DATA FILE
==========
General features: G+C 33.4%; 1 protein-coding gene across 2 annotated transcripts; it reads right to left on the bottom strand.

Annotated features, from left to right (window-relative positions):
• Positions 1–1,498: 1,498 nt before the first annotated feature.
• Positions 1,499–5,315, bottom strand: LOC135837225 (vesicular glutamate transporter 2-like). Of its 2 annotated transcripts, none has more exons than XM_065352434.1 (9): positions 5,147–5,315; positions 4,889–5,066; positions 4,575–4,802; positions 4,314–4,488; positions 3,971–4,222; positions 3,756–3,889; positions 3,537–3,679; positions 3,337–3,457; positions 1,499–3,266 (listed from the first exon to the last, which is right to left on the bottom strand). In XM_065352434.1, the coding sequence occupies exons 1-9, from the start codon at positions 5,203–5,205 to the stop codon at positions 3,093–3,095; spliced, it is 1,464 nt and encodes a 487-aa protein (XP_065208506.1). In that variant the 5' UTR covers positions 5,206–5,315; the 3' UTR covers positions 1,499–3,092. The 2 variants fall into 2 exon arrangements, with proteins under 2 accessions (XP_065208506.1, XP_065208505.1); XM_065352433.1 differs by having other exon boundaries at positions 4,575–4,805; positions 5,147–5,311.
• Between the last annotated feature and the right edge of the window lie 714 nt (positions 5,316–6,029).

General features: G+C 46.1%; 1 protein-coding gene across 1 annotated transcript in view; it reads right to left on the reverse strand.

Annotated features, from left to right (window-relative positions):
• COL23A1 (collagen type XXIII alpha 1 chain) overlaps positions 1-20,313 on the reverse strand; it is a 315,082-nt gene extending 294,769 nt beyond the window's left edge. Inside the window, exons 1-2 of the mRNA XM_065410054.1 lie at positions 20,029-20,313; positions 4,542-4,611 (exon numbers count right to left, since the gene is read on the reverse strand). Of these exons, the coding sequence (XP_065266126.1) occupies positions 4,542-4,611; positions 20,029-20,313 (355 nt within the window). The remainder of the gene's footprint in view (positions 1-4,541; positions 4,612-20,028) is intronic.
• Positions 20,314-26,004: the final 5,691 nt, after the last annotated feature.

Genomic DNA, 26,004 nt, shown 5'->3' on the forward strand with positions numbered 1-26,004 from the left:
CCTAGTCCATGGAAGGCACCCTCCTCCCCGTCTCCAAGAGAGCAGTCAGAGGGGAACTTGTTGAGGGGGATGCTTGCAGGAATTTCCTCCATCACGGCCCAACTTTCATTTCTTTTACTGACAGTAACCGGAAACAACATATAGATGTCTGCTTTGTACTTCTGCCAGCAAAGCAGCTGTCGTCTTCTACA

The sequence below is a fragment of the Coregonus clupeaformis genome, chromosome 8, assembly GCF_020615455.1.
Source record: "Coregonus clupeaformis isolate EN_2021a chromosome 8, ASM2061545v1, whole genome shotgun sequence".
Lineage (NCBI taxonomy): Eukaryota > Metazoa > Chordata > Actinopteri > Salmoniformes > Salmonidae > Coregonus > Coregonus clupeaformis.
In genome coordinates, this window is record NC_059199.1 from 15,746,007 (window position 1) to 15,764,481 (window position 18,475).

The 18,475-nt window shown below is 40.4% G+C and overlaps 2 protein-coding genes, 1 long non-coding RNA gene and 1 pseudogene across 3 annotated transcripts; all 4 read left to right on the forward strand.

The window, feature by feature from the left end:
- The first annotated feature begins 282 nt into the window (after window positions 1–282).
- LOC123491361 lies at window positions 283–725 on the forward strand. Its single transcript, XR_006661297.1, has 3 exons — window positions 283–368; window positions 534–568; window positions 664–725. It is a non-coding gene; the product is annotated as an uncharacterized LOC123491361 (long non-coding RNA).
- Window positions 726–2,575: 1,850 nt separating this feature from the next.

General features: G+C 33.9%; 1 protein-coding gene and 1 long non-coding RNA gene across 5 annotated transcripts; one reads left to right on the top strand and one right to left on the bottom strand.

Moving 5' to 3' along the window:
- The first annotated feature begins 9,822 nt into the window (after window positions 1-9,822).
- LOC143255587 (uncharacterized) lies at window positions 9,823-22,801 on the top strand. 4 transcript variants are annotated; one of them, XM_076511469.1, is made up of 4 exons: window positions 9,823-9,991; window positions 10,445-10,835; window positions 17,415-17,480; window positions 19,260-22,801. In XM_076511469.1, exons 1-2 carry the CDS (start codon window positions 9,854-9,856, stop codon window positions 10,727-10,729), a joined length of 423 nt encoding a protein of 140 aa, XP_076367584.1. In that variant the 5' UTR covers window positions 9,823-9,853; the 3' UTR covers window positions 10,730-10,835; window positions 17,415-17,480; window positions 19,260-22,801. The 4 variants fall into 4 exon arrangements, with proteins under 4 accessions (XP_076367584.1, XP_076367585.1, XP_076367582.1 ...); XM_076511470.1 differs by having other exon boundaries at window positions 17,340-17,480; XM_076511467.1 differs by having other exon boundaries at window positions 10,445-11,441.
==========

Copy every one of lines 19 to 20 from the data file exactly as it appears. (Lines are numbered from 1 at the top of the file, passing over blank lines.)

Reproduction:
- LOC123491361 lies at window positions 283–725 on the forward strand. Its single transcript, XR_006661297.1, has 3 exons — window positions 283–368; window positions 534–568; window positions 664–725. It is a non-coding gene; the product is annotated as an uncharacterized LOC123491361 (long non-coding RNA).
- Window positions 726–2,575: 1,850 nt separating this feature from the next.